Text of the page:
Across much of Southeast Asia, exports slumped early last year due to the pandemic lockdowns, except for essential supplies such as pharmaceutical products.
Some export-oriented economies, particularly Singapore and Thailand, had already been feeling the effects of a global trade slowdown due to US-China tensions.
On the other hand, the Regional Comprehensive Economic Partnership (RCEP) has raised hopes for greater trade momentum in the region. The 15-member trade accord, signed last November, encompasses ASEAN, Australia, China, Japan, New Zealand, and South Korea.
Just over a week ago China completed its official RCEP ratification process, becoming only the second country to do so after Singapore. The members of what would be Asia’s biggest trade pact expect it to take effect in January next year.
Resilient to shocks
Ge Hongliang, deputy director with the College of ASEAN Studies at Guangxi University for Nationalities, told Global Times, “Vietnam’s recent economic growth is directly related to China’s economy. From January to November 2019, before the pandemic hit, the trade volume between China and Vietnam reached $145.54 billion, up 8 per cent on-year. It indicated deepening ties between the two countries’ industrial chains.”
Financial data group VietnamCredit last year outlined some factors regarding the relationship between Vietnam and China’s economy.
“China is the second-largest economy in the world and shares a border of over 1,200km with Vietnam. Trade relations between the two countries are a necessity, and if there is a correct strategy, it will be beneficial for the development of both countries,” expert Henry Tran at Vietnam Credit said.
“However, in this relationship, Vietnam has always suffered from a trade deficit and the situation is not improving. The reason behind this is that Vietnam’s methods have hardly changed over the years as production always depends on imported inputs.”
However, there are also prospects for Vietnam to increase attraction of Chinese investors. Writing for the Asia and the Pacific Policy Society, Heimkhemra Suy, a Monitoring and Evaluation advisor based in Cambodia noted, “Chinese investors are more likely to invest in Vietnam rather than Cambodia because of the recent free trade agreement it signed with the EU, as well as Vietnam’s economic proximity, size, and competitive labour resources and productivity.”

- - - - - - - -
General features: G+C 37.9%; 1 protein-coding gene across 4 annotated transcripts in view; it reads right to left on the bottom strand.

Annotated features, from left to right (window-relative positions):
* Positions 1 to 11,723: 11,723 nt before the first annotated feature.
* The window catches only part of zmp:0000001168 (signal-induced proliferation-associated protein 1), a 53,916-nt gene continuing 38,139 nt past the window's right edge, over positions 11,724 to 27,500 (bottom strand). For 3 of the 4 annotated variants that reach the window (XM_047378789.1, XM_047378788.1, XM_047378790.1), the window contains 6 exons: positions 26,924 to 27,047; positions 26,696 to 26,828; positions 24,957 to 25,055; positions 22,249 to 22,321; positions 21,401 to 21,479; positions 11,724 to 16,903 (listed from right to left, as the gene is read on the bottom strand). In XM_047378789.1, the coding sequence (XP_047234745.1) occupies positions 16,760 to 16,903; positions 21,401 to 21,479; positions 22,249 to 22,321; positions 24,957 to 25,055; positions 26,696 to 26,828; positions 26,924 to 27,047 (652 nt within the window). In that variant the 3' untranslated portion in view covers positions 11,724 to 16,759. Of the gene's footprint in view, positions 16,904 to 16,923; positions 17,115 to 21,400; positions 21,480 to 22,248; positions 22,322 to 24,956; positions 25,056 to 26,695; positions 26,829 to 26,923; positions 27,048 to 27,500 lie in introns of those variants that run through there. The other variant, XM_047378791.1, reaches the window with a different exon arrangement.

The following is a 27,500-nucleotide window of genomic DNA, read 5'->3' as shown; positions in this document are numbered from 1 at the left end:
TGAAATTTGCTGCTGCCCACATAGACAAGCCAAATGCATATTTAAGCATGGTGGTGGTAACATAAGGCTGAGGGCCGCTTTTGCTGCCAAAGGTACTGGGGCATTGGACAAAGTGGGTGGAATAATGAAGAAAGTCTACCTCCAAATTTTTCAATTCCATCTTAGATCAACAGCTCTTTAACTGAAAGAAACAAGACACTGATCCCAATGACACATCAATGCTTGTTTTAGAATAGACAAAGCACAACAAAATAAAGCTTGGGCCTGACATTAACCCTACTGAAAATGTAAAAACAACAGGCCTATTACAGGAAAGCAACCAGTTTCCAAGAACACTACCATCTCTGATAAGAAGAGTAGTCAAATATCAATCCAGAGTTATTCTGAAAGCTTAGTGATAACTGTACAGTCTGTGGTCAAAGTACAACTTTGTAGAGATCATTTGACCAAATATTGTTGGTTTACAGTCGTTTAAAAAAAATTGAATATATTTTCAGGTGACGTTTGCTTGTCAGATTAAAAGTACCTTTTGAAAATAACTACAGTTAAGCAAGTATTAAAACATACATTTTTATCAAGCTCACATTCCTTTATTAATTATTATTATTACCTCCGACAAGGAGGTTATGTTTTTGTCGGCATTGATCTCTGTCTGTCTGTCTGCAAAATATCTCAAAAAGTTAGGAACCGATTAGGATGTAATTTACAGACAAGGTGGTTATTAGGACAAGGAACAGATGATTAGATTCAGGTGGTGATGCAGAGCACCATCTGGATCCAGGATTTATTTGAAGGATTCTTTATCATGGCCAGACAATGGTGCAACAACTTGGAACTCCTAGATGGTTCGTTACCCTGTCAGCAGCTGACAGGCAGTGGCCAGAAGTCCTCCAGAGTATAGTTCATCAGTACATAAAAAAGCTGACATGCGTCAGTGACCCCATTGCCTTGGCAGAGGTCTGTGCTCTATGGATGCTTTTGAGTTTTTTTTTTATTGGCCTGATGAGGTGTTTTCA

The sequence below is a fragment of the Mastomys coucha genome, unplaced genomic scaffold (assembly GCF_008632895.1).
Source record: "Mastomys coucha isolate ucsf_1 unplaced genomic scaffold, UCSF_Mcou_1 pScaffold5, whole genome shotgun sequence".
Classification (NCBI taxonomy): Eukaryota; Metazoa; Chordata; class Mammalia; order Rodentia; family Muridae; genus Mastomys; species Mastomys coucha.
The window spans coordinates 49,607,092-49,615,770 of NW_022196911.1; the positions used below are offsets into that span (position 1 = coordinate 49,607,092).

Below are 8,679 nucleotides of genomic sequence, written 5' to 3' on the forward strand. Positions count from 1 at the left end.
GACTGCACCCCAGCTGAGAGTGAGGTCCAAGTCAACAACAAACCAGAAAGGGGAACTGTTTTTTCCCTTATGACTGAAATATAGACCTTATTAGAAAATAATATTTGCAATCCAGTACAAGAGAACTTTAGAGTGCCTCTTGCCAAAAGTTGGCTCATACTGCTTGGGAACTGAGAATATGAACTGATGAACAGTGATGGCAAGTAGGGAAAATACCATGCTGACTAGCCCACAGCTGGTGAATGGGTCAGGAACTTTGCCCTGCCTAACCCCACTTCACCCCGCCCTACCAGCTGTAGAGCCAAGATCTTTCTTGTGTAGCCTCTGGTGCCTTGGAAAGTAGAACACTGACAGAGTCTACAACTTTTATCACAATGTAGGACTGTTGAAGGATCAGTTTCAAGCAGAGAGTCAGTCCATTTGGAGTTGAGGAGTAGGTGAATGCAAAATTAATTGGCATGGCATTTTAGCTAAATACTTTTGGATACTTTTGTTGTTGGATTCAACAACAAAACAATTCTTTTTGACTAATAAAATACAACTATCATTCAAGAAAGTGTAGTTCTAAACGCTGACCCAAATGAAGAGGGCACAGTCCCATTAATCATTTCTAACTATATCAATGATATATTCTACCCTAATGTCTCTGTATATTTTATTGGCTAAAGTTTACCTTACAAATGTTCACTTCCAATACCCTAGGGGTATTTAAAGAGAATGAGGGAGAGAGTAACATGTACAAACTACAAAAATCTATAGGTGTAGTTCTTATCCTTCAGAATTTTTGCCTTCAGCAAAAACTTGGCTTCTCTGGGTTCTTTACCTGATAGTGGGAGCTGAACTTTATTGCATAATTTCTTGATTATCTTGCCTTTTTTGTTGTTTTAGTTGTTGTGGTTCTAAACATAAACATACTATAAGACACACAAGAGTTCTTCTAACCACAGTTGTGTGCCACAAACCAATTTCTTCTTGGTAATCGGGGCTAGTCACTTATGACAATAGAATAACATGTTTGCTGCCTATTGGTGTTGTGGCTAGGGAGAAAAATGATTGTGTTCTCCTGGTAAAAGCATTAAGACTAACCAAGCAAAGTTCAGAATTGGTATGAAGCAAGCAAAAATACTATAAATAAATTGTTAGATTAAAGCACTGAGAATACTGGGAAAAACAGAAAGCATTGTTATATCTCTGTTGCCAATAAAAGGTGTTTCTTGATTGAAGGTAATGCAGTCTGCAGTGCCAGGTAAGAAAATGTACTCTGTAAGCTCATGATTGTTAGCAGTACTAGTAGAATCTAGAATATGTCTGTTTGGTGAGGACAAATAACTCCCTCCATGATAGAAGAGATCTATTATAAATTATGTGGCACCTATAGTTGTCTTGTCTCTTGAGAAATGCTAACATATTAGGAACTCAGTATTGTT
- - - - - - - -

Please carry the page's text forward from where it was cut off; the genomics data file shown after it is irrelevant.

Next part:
These links between export-import and foreign direct investment in terms of China has concerned policymakers and experts, especially in the pandemic era and alongside US-China tensions, but most agree that Vietnam’s extensive international integration over the years remains the correct path forward.
Shifting diplomatic relationships around the world may also present new opportunities for Southeast Asia as a whole, as nations elsewhere also look to back away from reliance on just one market.
Countries like Australia have also been trying to seek out solutions to diversify its economy and rely less on the Chinese market, and that could eventually bring the former closer to Vietnam in terms of economic ties, according to Melbourne-based political analyst Grant Wyeth writing for The Diplomat.
“Last year clearly demonstrated why overreliance on China is a pressing problem, with Australian barley, beef, seafood, coal, and wine all targeted with either import bans or excessive tariffs,” Wyeth explained.
“While Vietnam may lack the population of the likes of India and China, its realignment over the past several decades away from a planning economy and towards an internationally-engaged mixed economy has afforded Vietnam sustained economic growth, and considerably increased its population’s living standards,” he added.
Facilitating the emergence of Asian economies has been a smart and thus far successful strategy for Australia, and forming a closer bond with Vietnam should be considered a priority, Wyeth added.
“Two-way trade between Australia and China, of course, will never realistically be matched but there is potential for further growth of Australia’s trade with Vietnam,” he said, pointing out that although there is not yet a bilateral agreement between the two nations, both countries are signed up to the RCEP as well as the Comprehensive Progressive Trans-Pacific Partnership, and also the ASEAN Australia-New Zealand Free Trade Agreement.